Studies show at least 200,000 of Puerto Rico's 4 million people moved to Florida from 2000 to 2006. About half of Florida's nearly 700,000 Puerto Ricans live in Central Florida, particularly the Orlando area. That's close to one million!

But census figures do not reflect the wave that began two years ago, when a budget crisis forced the Puerto Rican government to shut down for several weeks. More than 70,000 people were temporarily furloughed, so it was not long before nurses, doctors and police officers joined the teachers and out-of-work public servants who headed for Florida.

Then gas prices climbed, and people saw their electric bills reach as high as $1,000 a month. Yikes! Government statistics show food prices have increased 12 percent this year, and housing 15 percent.

Products in US markets sell cheaper because there are more people buying them. Merchants can afford a lower price due to volume selling.

Professionals in Puerto Rico make around $25,000 a year, give or tale a thousand or two. Day care centers and private schools cost $600 or $700 a month. Typical car payment - for a Suzuki - was $500 a month. Many are falling behind in mortgage and other loans. Stay behind and complain? You have to find opportunities.

How many Puerto Ricans have arrived in Florida in the past two years, it's hard to tell. But government estimates show some 65,000 are leaving the island each year. The island's government has largely ignored the problem, because it offers a safety valve for an economy that experts say shrank by 2 percent last year....2%? I don't think so!

People can only leave so fast...

Experts say the exodus could be temporary, particularly as people realize Florida is suffering job losses, too. (Mmm, would it better to be unemployed there than in PR, huh?) Emigration is part of the Puerto Rican mentality, and so is returning home after several years abroad. Puerto Ricans know how to read, and once in Florida, it just a matter of reading the Road Maps. Pa' Mississippi me voy!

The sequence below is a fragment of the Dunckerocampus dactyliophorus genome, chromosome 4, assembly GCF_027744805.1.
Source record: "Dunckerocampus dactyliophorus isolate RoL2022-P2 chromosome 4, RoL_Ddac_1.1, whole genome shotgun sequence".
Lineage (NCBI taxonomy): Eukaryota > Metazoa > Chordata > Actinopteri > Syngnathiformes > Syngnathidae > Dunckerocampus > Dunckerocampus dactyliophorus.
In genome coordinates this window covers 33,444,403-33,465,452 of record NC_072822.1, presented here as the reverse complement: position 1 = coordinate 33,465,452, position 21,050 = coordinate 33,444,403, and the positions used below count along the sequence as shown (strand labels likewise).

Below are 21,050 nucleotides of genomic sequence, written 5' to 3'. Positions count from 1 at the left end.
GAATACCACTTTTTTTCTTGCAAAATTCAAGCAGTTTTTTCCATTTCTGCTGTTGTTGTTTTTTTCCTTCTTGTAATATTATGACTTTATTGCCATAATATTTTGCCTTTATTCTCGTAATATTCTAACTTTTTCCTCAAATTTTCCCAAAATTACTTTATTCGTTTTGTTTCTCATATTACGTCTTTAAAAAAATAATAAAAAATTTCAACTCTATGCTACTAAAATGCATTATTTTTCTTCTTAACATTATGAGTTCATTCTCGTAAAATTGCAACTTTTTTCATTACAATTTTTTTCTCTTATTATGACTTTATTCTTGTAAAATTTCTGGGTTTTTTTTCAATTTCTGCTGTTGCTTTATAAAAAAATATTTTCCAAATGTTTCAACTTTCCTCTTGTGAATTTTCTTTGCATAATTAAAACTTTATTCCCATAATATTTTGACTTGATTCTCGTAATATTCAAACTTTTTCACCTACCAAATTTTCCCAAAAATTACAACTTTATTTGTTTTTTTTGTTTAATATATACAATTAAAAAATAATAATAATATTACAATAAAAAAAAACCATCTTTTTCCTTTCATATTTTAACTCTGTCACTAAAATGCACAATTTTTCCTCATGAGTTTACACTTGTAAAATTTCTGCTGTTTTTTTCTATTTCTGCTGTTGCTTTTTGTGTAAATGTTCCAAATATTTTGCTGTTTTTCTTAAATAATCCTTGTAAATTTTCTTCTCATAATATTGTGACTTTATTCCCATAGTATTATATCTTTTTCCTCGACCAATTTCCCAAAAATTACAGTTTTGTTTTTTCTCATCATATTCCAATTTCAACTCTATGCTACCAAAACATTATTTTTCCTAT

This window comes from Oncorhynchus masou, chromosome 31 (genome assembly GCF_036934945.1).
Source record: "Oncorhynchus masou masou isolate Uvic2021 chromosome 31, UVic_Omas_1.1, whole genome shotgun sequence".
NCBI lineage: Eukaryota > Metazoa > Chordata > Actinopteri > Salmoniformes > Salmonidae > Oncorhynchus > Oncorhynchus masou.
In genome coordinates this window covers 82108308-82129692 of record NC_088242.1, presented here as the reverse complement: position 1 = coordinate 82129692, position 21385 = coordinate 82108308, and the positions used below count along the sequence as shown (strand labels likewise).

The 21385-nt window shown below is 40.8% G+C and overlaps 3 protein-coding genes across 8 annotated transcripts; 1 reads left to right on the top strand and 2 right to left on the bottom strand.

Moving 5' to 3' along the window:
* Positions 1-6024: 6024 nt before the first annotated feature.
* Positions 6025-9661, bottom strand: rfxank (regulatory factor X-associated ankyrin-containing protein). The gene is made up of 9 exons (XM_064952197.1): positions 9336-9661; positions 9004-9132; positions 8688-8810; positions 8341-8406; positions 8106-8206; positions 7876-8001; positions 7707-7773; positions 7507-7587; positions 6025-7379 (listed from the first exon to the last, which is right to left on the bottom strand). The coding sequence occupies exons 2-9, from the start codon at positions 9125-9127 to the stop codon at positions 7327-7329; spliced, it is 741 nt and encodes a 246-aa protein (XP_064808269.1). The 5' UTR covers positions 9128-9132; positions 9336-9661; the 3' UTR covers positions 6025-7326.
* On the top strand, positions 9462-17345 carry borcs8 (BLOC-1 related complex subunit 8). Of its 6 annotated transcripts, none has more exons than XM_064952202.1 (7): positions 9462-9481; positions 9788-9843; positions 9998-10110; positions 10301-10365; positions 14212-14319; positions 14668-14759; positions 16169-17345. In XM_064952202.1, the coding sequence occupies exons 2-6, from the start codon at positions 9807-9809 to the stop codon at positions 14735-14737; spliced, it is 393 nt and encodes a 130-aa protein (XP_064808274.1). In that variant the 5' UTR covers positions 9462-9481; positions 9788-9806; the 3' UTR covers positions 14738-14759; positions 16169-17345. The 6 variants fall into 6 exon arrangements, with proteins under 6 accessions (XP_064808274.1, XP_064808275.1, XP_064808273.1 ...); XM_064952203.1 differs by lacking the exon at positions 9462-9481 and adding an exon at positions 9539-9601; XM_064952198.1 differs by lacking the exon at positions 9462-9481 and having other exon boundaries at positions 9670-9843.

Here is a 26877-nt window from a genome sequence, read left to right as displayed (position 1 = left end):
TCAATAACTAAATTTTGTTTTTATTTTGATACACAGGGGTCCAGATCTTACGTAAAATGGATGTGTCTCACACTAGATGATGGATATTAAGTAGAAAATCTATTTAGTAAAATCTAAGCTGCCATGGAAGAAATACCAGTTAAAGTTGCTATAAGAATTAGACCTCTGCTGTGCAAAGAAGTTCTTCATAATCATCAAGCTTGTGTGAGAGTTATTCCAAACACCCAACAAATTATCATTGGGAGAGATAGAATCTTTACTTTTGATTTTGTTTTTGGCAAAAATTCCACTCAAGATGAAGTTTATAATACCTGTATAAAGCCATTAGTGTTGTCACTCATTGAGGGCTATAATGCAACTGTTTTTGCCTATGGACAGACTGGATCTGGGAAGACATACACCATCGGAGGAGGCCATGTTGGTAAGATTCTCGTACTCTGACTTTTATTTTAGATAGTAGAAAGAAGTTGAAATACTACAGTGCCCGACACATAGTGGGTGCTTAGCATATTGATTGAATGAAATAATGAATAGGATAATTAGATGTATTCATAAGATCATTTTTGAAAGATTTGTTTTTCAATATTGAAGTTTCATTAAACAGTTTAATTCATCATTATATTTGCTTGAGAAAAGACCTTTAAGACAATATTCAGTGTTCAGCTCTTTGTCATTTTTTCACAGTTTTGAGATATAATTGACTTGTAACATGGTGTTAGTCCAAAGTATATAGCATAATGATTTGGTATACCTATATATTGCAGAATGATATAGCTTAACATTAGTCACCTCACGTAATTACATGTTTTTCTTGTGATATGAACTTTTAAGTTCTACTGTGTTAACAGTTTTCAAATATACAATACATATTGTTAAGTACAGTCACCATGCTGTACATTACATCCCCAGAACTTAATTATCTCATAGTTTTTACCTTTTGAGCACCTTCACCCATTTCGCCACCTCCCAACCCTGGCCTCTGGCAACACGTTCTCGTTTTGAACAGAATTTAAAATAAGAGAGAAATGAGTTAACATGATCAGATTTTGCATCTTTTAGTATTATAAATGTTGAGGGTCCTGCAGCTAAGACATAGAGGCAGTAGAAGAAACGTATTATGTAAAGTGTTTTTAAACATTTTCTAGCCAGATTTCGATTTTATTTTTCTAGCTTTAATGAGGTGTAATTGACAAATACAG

Puerto Rico is losing its population and not just a few. Where are they going and why? Is Puerto Rico another failed liberal progressive state? I think you already know the answer and where this is going.

We all know that Puerto Rico isn't a state. Rather, it's a commonwealth. It's an unincorporated territory of the United States. In 1898, Spain ceded the archipelago of Puerto to the United States as a result of its defeat in the Spanish–American War under the terms of the Treaty of Paris.

Thousands of Puerto Ricans recently attended an event to learn how to immigrate to Florida and join the mainland workforce, reports USA Today:

Puerto Rico has lost nearly half a million people in the past ten years, a number greater than the total current population of its capital city. The government is now taking desperate measures to stem the tide:

Ever heard "Miami of Bust!"?

I can imagine that Florida isn't too happy with all these Puerto Ricans immigrating to the Sunshine State with the economy still plodding along, although Florida is much better off than liberal blue states.

Here's how Puerto Ricans view living in an essentially socialist state run by liberal

Too many citizens have lost faith in the government’s ability to provide even the most basic of services. One resident told USA Today: “There’s more opportunities if you move. People who live off government support here are doing better than those of us who work and pay taxes.” Another said: “You see what the government does with your money over there [in Florida]. Here, you contribute and contribute and contribute and nothing improves.”

Obviously, there are some Puerto Ricans that can see the light and realize the failure of Puerto Rican government to provide opportunities for people willing to work and achieve. The failure of Puerto Rican government is just another example of many, that liberal progressive governance simply does not work.

Government that tries to be a nanny government fails it citizens. Government that wants job creation for its citizens, can do so with reasonable rules, regulations and low business taxes. This would promote a pro growth business environment that creates jobs. When businesses can lower their costs with less government intervention, they can afford to expand their business, which entails hiring more employees in the business expansion.

“Live in such a way that no one blames the rest of us 
nor finds fault with our work.” —(2 Corinthians 6:3)